In a recent lab session with my students one of them presented me with what I thought would be a simple problem to resolve. Their code was transforming a DOM into an XML document using the XSLT engine in Java 1.6. The source of the data was an ArrayList of JavaBeans created from a JDBC RecordSet. Creating the DOM went smoothly but when the transformation was called on a null pointer exception occurred. The stack trace pointed to a line of code that read:
So as I usually do I had the student add some System.out.println statements to determine which reference was null. To my surprise every reference was not null.
Next I had the student print out the values from the ArrayList’s JavaBeans as they were being entered into the DOM. We saw two things. First, one of the five special characters that must be an entity in an XML document was coming out of the beans. Second was the fact that some of the strings were null.
So I made a wrong assumption and then failed to test my assumption. I assumed that the problem was the special characters and so directed the students to create a method to replace the characters with their entities (i.e. & becomes &). The next day a student came to see me and suggested that the problem was really the null strings. So I finally got around to doing the tests.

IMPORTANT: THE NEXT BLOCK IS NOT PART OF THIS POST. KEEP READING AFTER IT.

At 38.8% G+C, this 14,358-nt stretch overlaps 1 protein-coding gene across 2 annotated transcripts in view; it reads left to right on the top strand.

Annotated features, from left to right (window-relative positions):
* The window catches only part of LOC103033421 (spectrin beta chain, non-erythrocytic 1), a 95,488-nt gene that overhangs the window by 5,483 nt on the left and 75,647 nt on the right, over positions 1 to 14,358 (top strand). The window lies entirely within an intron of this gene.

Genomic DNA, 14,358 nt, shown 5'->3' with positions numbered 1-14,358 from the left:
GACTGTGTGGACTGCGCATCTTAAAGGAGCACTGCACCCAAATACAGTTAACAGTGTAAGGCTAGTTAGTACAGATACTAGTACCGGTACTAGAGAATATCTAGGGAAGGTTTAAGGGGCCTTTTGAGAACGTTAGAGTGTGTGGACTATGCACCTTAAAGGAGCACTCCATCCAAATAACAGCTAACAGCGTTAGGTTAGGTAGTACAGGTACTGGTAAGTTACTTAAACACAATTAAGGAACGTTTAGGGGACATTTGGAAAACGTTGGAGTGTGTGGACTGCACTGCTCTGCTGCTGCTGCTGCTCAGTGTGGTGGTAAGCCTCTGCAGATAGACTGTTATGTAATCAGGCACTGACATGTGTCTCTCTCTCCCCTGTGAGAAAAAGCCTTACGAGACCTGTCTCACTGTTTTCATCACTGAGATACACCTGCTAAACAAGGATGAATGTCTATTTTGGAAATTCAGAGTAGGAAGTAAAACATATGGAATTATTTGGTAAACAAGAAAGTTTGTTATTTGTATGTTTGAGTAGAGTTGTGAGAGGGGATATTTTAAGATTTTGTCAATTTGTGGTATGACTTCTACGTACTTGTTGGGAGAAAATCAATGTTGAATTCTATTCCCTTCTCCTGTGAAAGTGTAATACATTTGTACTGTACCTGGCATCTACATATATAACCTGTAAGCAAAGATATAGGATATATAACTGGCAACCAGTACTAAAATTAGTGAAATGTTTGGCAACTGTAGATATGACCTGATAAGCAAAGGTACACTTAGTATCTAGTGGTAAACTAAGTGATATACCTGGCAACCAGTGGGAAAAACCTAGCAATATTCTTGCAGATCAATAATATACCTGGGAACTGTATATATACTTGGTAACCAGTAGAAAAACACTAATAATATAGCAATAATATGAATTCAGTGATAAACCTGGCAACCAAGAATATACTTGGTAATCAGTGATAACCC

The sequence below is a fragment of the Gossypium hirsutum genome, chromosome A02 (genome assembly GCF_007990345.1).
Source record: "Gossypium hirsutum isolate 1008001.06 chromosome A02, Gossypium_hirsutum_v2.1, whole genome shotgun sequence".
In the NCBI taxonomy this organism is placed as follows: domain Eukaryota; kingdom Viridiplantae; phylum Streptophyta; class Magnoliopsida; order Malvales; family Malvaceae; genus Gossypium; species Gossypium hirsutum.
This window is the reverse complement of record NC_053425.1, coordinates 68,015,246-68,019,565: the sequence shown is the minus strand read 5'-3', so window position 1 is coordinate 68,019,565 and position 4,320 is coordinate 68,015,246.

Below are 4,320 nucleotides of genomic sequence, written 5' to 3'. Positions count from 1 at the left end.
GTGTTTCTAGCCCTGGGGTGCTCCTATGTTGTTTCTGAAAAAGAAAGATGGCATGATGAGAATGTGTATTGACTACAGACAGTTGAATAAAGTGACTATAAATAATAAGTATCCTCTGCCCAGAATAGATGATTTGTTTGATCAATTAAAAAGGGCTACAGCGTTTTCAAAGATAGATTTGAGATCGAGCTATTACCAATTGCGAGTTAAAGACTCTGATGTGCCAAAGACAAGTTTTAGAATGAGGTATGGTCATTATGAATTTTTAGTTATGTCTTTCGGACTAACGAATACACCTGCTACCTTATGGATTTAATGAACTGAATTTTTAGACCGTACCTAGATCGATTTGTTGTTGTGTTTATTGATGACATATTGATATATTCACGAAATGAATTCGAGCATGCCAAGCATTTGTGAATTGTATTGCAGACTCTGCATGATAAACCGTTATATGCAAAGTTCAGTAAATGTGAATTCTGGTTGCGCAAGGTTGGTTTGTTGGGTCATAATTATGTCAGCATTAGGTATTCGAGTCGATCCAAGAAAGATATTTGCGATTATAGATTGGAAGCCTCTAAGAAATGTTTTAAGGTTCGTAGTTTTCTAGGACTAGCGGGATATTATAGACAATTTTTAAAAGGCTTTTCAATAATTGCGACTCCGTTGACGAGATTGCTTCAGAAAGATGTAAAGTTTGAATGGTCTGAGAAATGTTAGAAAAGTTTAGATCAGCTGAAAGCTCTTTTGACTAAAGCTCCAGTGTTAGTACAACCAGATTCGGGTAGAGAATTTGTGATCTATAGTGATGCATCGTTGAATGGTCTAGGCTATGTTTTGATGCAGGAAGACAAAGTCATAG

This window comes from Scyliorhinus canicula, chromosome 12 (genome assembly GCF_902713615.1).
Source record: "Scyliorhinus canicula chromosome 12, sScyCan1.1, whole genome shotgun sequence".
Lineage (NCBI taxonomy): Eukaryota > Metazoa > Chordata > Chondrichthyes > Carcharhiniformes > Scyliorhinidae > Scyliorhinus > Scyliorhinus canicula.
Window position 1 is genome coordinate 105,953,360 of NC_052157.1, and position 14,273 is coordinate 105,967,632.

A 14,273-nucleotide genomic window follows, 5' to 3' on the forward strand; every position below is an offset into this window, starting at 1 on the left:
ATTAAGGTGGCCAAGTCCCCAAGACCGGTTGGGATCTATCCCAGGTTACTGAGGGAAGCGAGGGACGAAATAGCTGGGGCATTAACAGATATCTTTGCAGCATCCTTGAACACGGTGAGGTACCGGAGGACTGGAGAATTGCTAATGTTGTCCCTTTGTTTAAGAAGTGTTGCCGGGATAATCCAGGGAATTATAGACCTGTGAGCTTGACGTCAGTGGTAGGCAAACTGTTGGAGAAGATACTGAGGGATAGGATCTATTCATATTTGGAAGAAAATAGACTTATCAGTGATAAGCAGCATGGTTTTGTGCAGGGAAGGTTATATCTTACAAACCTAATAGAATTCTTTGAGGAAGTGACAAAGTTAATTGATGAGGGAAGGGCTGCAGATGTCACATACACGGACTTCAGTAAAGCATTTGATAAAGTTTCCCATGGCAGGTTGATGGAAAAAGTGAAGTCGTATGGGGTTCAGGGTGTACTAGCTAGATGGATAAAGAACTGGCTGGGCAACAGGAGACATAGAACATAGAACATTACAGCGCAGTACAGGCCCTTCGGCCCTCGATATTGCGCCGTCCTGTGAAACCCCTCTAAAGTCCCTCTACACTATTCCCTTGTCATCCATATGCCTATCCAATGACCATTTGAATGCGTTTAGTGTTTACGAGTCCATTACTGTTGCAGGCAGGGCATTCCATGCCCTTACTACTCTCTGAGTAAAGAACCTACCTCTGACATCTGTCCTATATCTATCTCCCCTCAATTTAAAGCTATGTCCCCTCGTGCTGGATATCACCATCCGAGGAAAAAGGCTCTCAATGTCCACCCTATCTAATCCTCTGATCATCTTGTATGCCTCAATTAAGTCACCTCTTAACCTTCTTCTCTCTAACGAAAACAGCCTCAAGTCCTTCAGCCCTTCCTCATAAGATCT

What I learned is that the transformation of a special character in the DOM to an XML was being done as part of the transformation. There was no need to write a method to convert the special characters to entities on the way into the DOM. Doing what I said resulted in the characters that made up an entity remaining. For example:
cats & dogs
cats & dogs
The converted string went into the DOM and then appeared in the XML as:
<housepets>cats &amp; dogs</housepets>
Certainly not what is wanted so converting characters before they go into the DOM was not the solution and therefore special characters were not the problem.
The real problem is the null strings. While the DOM was happy to reference a null string, the transformation engine sees the string for what it really is, a null pointer.
The solution is to either check for null strings when building the DOM or to have the set methods in the beans recognize a null string and create an empty string in its place.
Problem solved and another successful demonstration that the teacher is human.